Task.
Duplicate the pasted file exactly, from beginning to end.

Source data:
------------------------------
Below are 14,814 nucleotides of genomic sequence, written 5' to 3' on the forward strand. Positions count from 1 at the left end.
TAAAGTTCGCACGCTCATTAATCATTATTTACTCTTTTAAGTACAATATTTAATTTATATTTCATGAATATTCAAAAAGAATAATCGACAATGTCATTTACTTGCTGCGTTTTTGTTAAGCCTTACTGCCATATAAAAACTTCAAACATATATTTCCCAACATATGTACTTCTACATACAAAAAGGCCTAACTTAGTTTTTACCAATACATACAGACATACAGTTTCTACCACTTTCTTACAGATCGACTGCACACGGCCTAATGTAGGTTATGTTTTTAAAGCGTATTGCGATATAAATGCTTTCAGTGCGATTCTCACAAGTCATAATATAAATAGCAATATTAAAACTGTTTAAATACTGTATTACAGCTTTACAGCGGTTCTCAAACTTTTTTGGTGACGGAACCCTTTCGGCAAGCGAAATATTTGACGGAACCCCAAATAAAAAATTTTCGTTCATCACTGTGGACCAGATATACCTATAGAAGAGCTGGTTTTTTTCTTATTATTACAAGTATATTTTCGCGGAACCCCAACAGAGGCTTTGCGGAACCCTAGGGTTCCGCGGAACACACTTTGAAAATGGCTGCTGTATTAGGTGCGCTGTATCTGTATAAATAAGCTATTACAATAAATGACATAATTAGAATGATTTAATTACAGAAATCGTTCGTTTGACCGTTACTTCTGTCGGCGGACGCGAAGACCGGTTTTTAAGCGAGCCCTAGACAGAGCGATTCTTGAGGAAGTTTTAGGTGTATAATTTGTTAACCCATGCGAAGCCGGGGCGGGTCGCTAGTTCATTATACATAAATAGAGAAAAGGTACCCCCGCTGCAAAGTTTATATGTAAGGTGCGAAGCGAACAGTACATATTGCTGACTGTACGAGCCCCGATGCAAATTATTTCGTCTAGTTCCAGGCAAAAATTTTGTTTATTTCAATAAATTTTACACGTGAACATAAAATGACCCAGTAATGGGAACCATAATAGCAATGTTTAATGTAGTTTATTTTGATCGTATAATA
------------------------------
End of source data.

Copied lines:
Below are 14,814 nucleotides of genomic sequence, written 5' to 3' on the forward strand. Positions count from 1 at the left end.
TAAAGTTCGCACGCTCATTAATCATTATTTACTCTTTTAAGTACAATATTTAATTTATATTTCATGAATATTCAAAAAGAATAATCGACAATGTCATTTACTTGCTGCGTTTTTGTTAAGCCTTACTGCCATATAAAAACTTCAAACATATATTTCCCAACATATGTACTTCTACATACAAAAAGGCCTAACTTAGTTTTTACCAATACATACAGACATACAGTTTCTACCACTTTCTTACAGATCGACTGCACACGGCCTAATGTAGGTTATGTTTTTAAAGCGTATTGCGATATAAATGCTTTCAGTGCGATTCTCACAAGTCATAATATAAATAGCAATATTAAAACTGTTTAAATACTGTATTACAGCTTTACAGCGGTTCTCAAACTTTTTTGGTGACGGAACCCTTTCGGCAAGCGAAATATTTGACGGAACCCCAAATAAAAAATTTTCGTTCATCACTGTGGACCAGATATACCTATAGAAGAGCTGGTTTTTTTCTTATTATTACAAGTATATTTTCGCGGAACCCCAACAGAGGCTTTGCGGAACCCTAGGGTTCCGCGGAACACACTTTGAAAATGGCTGCTGTATTAGGTGCGCTGTATCTGTATAAATAAGCTATTACAATAAATGACATAATTAGAATGATTTAATTACAGAAATCGTTCGTTTGACCGTTACTTCTGTCGGCGGACGCGAAGACCGGTTTTTAAGCGAGCCCTAGACAGAGCGATTCTTGAGGAAGTTTTAGGTGTATAATTTGTTAACCCATGCGAAGCCGGGGCGGGTCGCTAGTTCATTATACATAAATAGAGAAAAGGTACCCCCGCTGCAAAGTTTATATGTAAGGTGCGAAGCGAACAGTACATATTGCTGACTGTACGAGCCCCGATGCAAATTATTTCGTCTAGTTCCAGGCAAAAATTTTGTTTATTTCAATAAATTTTACACGTGAACATAAAATGACCCAGTAATGGGAACCATAATAGCAATGTTTAATGTAGTTTATTTTGATCGTATAATA